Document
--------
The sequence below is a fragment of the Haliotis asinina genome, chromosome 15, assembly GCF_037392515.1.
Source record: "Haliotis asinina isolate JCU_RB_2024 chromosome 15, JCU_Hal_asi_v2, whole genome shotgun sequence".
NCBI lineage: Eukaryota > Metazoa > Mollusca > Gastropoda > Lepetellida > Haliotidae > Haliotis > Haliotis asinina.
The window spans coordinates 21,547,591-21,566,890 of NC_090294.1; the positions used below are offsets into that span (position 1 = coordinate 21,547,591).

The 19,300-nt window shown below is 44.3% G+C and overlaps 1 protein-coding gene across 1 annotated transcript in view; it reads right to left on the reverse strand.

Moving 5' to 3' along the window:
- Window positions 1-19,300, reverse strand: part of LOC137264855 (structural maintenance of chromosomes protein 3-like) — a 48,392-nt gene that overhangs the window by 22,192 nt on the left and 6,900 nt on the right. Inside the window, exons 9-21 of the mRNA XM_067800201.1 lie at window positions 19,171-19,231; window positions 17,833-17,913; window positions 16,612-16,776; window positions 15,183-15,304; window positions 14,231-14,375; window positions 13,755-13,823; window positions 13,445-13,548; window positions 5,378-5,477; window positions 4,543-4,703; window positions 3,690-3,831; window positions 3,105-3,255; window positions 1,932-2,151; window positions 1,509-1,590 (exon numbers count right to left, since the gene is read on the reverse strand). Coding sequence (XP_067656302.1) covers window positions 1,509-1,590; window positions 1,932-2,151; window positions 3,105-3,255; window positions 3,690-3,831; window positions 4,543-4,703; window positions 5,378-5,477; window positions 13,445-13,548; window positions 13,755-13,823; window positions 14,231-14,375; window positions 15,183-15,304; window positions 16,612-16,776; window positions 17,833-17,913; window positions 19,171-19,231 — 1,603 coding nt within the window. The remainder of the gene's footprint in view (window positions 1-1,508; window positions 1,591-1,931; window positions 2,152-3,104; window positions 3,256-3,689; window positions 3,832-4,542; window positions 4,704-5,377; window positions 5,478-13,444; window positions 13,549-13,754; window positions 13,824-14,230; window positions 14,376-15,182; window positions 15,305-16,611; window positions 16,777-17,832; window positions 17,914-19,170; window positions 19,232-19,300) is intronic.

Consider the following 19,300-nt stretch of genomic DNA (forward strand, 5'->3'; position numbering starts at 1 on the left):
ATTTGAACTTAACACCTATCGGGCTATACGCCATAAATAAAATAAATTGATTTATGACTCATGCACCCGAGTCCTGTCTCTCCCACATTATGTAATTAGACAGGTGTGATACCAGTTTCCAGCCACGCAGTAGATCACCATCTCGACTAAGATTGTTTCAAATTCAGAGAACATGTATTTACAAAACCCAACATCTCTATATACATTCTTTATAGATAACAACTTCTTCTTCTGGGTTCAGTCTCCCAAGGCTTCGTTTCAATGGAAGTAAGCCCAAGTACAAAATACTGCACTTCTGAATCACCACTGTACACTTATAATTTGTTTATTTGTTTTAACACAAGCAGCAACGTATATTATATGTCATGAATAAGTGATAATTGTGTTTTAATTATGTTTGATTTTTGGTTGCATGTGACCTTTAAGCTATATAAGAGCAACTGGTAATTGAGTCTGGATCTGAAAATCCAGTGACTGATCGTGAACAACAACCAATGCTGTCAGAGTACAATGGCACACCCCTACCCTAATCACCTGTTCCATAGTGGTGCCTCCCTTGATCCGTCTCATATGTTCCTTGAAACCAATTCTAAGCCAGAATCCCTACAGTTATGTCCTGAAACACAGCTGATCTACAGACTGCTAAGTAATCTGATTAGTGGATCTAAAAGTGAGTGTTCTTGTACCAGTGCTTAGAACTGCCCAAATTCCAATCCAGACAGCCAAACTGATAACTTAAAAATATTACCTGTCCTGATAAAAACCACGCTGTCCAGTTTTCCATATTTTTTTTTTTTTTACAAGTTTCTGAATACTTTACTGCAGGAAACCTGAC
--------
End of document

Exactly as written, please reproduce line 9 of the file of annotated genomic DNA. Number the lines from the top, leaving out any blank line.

ATTTGAACTTAACACCTATCGGGCTATACGCCATAAATAAAATAAATTGATTTATGACTCATGCACCCGAGTCCTGTCTCTCCCACATTATGTAATTAGACAGGTGTGATACCAGTTTCCAGCCACGCAGTAGATCACCATCTCGACTAAGATTGTTTCAAATTCAGAGAACATGTATTTACAAAACCCAACATCTCTATATACATTCTTTATAGATAACAACTTCTTCTTCTGGGTTCAGTCTCCCAAGGCTTCGTTTCAATGGAAGTAAGCCCAAGTACAAAATACTGCACTTCTGAATCACCACTGTACACTTATAATTTGTTTATTTGTTTTAACACAAGCAGCAACGTATATTATATGTCATGAATAAGTGATAATTGTGTTTTAATTATGTTTGATTTTTGGTTGCATGTGACCTTTAAGCTATATAAGAGCAACTGGTAATTGAGTCTGGATCTGAAAATCCAGTGACTGATCGTGAACAACAACCAATGCTGTCAGAGTACAATGGCACACCCCTACCCTAATCACCTGTTCCATAGTGGTGCCTCCCTTGATCCGTCTCATATGTTCCTTGAAACCAATTCTAAGCCAGAATCCCTACAGTTATGTCCTGAAACACAGCTGATCTACAGACTGCTAAGTAATCTGATTAGTGGATCTAAAAGTGAGTGTTCTTGTACCAGTGCTTAGAACTGCCCAAATTCCAATCCAGACAGCCAAACTGATAACTTAAAAATATTACCTGTCCTGATAAAAACCACGCTGTCCAGTTTTCCATATTTTTTTTTTTTTTACAAGTTTCTGAATACTTTACTGCAGGAAACCTGAC